Brussels (Brussels Morning) Five Mediterranean EU member states have called for changes to the bloc’s migration pact after meeting in Athens on Saturday, according to EW reporting.
The five – Cyprus, Greece, Italy, Malta and Spain – met ahead of the upcoming EU summit, where relations between the bloc and Turkey are scheduled to be discussed.
Turkey hosts some 3.5 million refugees from Syria and agreed to take back migrants not entitled to EU protection on the basis of funding.
The five EU member states are the most commonly targeted by North African and Middle Eastern migrants because of their extended Mediterranean coastlines.
Byron Camilleri, Minister for Home Affairs, Law Enforcement and National Security of Malta, exclaimed “we can no longer be punished for our geographical position”.
Calls for centralised system
The five countries said it was vital to improve cooperation with the countries from which migrants set out for the EU, that there was need for a centralised EU repatriation mechanism to be managed by Brussels and that other bloc members have to be convinced to take in more migrants.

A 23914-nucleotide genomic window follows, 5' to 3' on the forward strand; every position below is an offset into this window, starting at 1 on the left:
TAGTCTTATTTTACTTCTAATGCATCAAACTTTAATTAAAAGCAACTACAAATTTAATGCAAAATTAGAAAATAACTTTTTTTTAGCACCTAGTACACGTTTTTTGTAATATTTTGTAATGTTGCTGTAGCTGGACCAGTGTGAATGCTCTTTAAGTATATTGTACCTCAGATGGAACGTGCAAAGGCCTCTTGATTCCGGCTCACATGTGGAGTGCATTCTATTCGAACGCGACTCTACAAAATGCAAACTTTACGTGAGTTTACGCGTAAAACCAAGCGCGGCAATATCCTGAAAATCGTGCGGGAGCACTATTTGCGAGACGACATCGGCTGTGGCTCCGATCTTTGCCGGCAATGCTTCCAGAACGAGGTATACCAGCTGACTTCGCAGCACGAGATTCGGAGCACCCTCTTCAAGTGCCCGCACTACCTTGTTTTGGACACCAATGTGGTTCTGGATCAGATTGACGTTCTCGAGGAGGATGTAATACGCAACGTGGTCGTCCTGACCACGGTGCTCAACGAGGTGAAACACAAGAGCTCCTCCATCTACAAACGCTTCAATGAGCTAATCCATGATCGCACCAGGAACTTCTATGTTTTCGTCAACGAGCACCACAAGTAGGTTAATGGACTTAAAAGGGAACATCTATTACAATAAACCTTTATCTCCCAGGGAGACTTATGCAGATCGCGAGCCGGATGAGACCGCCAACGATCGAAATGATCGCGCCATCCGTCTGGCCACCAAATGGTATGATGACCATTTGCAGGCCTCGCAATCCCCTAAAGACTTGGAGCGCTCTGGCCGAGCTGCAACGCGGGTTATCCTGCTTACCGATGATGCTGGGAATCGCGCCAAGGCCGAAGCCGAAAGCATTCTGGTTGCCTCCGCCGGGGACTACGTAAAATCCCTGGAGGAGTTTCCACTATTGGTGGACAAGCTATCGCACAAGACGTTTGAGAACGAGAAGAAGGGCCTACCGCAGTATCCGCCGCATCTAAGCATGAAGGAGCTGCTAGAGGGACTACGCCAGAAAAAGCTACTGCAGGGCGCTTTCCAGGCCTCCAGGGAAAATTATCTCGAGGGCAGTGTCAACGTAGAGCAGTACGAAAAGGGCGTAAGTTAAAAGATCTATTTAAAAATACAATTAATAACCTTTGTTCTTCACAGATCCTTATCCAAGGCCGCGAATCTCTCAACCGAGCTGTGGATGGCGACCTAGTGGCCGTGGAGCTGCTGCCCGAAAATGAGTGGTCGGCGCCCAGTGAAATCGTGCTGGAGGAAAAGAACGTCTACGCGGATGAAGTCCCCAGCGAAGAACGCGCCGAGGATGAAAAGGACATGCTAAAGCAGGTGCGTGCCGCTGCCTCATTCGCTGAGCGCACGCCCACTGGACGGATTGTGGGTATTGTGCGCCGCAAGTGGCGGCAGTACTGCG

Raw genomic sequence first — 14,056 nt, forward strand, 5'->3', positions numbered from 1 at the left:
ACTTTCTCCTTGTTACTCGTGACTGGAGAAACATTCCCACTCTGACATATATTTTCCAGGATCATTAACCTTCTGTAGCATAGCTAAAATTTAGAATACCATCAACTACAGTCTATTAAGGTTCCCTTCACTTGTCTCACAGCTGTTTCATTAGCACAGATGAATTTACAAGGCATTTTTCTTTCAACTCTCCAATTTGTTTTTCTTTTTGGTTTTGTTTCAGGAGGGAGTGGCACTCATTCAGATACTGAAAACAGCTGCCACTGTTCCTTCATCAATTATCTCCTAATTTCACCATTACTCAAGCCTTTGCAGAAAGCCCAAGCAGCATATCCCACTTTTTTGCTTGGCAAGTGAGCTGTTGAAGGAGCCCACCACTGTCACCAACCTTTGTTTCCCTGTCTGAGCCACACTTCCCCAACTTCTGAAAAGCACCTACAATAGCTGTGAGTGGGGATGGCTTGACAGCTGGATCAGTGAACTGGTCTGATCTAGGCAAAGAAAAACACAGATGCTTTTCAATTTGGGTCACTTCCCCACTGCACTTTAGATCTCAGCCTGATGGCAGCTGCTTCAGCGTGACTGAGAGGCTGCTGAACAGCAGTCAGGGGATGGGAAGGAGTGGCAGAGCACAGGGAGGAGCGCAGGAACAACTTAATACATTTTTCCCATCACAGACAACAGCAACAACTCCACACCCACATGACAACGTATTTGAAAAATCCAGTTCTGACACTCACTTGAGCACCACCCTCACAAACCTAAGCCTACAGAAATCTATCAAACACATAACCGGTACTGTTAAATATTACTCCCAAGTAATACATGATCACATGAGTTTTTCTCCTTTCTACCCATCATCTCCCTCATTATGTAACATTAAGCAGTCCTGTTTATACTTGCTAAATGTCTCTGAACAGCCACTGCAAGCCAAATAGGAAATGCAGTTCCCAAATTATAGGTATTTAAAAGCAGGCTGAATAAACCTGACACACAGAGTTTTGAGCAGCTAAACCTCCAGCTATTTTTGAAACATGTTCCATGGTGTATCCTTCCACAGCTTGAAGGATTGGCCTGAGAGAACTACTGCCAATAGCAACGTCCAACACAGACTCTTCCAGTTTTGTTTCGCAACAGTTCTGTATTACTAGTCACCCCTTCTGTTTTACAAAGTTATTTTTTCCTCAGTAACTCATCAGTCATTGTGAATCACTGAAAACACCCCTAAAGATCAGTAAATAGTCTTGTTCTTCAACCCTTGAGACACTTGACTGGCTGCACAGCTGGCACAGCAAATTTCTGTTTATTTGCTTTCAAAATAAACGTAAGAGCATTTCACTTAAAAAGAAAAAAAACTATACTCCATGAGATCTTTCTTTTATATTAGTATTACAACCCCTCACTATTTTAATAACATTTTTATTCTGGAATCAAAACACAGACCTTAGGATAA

“We repeat our strong plea in favour of a needed true balance between solidarity and responsibility as in its current format the pact does not provide sufficient reassurances to the frontline member states”, the five noted in a joint statement.
Participants in the meeting questioned whether Turkey was pushing migrants towards Europe, noting that this was contrary to the terms of the pact it had agreed to.
Last year, Turkey’s President Recep Erdoğan threatened to stop discouraging migrants from trying to reach Greece through Turkey.
Nicos Nouris, Interior Minister of Cyprus, accused Turkey of “organized and systematic provocative activity” and demanded that the EU take a harder stance.
Margaritis Schinas, European Commissioner for Promoting the European Way of Life, and Greece’s Prime Minister, Kyriakos Mitsotakis, attended the meeting.
The European Commission wants to change the rules on migration to force all EU member states to take in migrants. Hungary and Poland are opposed. According to the proposed rules, member states not wishing to take in migrants would have to pay those that do take them in.